Saturday, November 24, 2007

The Politics of Pathos

Reverend Devilstower of DailyKOS appears to be in a patriotic mood:

"The rights were not granted by treaty or government, they were only recognized. Human rights are innate. Preexisting.

So long as we base our policy on what's good for us, rather than what best upholds human rights, we are base pretenders to the legacy left to us by those men who signed the Declaration of Independence. So long as we uphold dictators for our own gain, our soldiers, no matter how individually noble or honorable, are bound to an unjust cause. So long as we nod solemnly over the need to deny others their rights under the pretense of securing our own, we are monsters no less than the worst of our enemies."

Hallelujah! So the story goes. Where doth this “right” reside, however, Rev.Devilstower? Can it be observed, or demonstrated via axiom? What does the word “right” even point to? Does Chas. Darwin discuss rights? Nyet. More like a type of freedom to do something, but obviously if the right means, a “right to torture children” it’s not so great.

One might hold a right to vote to be innately “good” (another problematic word), but majorities voted in fascists, communists and DiDi Feinstein. That one has a right (or appears to have a right) hardly entails that one does the right thing with that right. Intention is generally always an issue.

Even the great Founders did not prove that “rights” were objectively valid, or that they were innate: the rights are merely posited, as Locke himself suggests (tho’ there are other reasons to take issue with Lockean civics). TJ himself was too much the naturalist to argue for innateness of any type.

Rights-philosophy does seem somewhat noble in theory (and Nozick sort of updated Locke’s ideas), yet at the same time, people do act to further their best interests (or what they take to be their best interests). That’s the realism of RealPolitik. And that sort of secular perspective (going back at least to Hobbes) does not necessarily mean cynicism or amorality: it means that politics proceeds via consensus and human decisions, instead of by some vague, intutive–or theological— notion of right. Rights, then according to say an early RealPolitik scribe such as Hobbes (instead of his rebellious son Locke) are constructed, agreed to, contracted, enforced.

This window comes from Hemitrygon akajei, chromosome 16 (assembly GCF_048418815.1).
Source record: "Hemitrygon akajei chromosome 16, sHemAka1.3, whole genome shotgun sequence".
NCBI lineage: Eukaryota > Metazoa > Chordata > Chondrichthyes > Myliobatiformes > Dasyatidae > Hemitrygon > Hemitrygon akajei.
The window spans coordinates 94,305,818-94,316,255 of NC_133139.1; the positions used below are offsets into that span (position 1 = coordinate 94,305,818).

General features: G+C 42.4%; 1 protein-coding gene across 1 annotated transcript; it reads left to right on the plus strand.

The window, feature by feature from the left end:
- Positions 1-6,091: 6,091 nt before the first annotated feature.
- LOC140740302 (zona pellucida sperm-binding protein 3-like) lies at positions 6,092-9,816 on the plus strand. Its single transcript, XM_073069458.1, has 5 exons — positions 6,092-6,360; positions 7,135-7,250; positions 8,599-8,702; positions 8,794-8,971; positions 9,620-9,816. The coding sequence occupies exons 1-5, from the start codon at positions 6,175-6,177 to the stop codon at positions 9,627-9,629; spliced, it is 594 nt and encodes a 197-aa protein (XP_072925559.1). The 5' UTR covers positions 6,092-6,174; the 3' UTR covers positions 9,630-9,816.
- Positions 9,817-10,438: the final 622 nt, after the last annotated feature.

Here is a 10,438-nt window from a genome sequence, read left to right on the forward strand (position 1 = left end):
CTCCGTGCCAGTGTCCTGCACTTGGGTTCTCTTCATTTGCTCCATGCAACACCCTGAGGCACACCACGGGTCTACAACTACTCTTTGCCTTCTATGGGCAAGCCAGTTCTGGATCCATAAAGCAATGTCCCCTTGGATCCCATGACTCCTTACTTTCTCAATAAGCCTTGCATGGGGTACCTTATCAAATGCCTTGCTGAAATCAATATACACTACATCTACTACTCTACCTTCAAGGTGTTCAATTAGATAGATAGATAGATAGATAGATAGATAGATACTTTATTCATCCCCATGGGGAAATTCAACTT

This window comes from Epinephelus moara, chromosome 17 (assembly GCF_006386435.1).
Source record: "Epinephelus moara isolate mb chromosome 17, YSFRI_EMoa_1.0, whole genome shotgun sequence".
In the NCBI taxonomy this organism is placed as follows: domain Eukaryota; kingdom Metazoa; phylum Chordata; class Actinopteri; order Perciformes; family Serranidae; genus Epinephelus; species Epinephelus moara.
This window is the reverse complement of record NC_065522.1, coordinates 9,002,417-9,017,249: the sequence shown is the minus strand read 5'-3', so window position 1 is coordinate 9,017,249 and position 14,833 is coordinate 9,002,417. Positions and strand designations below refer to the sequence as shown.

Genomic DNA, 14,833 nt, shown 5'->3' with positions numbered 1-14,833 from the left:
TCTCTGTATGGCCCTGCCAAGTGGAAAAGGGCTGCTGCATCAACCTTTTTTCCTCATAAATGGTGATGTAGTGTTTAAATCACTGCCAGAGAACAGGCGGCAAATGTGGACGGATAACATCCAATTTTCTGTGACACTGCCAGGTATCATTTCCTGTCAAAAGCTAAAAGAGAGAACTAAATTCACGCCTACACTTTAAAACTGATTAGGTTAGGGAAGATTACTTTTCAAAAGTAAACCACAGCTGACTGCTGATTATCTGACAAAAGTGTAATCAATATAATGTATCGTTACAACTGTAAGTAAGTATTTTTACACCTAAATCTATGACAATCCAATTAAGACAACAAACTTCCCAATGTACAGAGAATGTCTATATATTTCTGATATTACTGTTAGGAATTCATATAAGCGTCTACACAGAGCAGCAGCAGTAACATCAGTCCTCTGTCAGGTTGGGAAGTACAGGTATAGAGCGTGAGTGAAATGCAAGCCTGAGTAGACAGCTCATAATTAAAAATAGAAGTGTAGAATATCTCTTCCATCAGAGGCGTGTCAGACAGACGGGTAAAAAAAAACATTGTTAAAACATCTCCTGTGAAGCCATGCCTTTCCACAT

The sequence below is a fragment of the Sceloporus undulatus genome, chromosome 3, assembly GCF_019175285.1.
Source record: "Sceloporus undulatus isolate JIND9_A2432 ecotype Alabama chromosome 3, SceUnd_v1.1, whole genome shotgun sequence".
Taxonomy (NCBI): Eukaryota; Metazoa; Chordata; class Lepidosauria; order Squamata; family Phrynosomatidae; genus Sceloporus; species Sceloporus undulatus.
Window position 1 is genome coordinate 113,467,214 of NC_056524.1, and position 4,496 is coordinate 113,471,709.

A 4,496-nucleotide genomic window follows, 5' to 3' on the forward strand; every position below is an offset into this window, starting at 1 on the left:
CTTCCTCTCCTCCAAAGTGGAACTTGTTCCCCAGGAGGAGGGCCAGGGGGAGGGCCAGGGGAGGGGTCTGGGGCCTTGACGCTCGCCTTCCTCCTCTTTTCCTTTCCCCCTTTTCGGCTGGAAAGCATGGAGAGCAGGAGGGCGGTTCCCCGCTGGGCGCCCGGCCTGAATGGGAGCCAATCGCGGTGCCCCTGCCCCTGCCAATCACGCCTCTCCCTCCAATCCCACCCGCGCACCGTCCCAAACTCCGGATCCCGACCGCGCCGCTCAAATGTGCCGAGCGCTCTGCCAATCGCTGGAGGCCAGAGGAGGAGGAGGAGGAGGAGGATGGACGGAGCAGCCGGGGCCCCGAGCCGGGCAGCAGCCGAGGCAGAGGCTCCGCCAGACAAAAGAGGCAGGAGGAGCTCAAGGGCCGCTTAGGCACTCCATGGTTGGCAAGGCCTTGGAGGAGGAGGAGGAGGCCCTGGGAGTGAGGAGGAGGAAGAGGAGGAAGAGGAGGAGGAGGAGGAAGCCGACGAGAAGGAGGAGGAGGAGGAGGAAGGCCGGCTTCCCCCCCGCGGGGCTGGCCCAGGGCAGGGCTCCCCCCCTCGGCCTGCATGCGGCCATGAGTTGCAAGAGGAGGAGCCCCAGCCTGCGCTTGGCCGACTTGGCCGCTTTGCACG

Regardless of the theory of social contract, however, most rationalists (that would exclude monotheists, most Kossacks, and DNC-o-crats) would probably concur with Jefferson’s grand dream of the Declaration, or even enforce it. Then have some people in Iran or Bejing or Moscow (or Washington) agree to that Declaration. Lacking some type of world court to enforce that constructed system of rights, it’s mostly just dreamy rhetoric (and now more so, after fascism and communism, and various theocracies)

RealPolitik objects to politics via pathos. RealPolitik writers such as Orwell objected to it (and there are RealPolitik peeps on left and right). Pink Floyd, arguably a RealPolitik sort of band (we prefer Prokofiev, but will do for illustration), offers up some rather cynical and dystopian product as well: “Welcome to the Machine” does not exactly affirm some optimistic vision.

* * *

(note to McNW: we doubt you would poo-poo islamic terrorism if you lived in Tel Aviv, or if you had lived in NY during the 911 attack. Or do you think the Hezbollah also are blessed with common sense as well? You don’t quite understand the code of the Prophet, either (a code which has quite a bit of force in LA and SF as well) Carl Sagan himself had harsh words for the Imams).
Custom Search

Blog Archive